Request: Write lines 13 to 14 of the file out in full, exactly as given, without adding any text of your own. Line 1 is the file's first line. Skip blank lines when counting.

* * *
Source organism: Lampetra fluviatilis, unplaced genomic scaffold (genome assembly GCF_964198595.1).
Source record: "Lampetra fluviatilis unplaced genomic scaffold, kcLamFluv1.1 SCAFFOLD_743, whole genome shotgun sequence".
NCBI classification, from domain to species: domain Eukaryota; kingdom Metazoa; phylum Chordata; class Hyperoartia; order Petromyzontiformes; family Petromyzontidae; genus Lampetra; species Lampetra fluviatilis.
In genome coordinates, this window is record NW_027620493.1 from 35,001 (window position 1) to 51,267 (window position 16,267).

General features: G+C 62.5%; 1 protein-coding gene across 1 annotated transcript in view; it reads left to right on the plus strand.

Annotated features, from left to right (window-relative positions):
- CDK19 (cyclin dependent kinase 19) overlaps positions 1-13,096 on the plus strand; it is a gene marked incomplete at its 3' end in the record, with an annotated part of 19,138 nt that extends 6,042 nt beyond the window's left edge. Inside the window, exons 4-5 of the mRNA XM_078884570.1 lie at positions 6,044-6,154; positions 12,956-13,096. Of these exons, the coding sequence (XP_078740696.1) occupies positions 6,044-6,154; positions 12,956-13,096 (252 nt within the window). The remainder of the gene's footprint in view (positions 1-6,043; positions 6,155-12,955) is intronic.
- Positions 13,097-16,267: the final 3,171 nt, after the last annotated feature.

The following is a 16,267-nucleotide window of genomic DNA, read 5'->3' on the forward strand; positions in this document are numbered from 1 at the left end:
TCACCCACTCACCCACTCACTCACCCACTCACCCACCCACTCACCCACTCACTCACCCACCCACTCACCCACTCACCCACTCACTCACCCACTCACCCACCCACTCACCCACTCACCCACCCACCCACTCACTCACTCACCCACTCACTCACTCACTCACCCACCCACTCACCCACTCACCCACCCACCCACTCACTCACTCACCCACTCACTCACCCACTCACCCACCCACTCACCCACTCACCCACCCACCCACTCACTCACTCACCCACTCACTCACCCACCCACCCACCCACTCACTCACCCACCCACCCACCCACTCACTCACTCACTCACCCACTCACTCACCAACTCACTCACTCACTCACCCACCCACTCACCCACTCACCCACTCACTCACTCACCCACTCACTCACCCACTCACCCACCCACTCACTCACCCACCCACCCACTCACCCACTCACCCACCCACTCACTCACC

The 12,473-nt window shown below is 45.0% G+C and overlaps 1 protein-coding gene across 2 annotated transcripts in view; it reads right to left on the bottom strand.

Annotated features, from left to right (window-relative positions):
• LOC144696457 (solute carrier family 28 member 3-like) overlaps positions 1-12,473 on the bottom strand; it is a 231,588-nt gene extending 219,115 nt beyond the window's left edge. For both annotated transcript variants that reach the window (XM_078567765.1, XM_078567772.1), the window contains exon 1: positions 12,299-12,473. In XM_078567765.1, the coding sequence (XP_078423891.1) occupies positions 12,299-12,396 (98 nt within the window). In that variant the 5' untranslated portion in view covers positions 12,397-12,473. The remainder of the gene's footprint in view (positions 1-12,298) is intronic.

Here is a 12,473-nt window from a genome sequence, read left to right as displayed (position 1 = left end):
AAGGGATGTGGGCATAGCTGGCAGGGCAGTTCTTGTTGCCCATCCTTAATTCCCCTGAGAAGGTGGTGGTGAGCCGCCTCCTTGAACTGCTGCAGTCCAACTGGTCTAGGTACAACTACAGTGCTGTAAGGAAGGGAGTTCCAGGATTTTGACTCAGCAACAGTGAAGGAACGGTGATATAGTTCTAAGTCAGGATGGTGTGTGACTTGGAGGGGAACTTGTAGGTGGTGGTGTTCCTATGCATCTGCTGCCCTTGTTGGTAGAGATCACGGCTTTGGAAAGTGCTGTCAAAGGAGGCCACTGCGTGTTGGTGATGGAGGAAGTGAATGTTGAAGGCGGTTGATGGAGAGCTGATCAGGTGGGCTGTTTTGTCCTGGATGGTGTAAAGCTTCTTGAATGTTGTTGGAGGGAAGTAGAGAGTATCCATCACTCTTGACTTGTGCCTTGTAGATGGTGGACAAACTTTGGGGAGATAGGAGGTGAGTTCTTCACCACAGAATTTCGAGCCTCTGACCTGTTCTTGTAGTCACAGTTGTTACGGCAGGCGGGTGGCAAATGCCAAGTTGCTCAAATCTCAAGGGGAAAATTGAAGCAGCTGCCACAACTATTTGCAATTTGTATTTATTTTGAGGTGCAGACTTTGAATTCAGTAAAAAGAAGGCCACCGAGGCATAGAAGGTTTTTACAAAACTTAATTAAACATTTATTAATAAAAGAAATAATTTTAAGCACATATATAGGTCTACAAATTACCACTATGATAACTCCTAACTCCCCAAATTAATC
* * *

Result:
• LOC144696457 (solute carrier family 28 member 3-like) overlaps positions 1-12,473 on the bottom strand; it is a 231,588-nt gene extending 219,115 nt beyond the window's left edge. For both annotated transcript variants that reach the window (XM_078567765.1, XM_078567772.1), the window contains exon 1: positions 12,299-12,473. In XM_078567765.1, the coding sequence (XP_078423891.1) occupies positions 12,299-12,396 (98 nt within the window). In that variant the 5' untranslated portion in view covers positions 12,397-12,473. The remainder of the gene's footprint in view (positions 1-12,298) is intronic.

Here is a 12,473-nt window from a genome sequence, read left to right as displayed (position 1 = left end):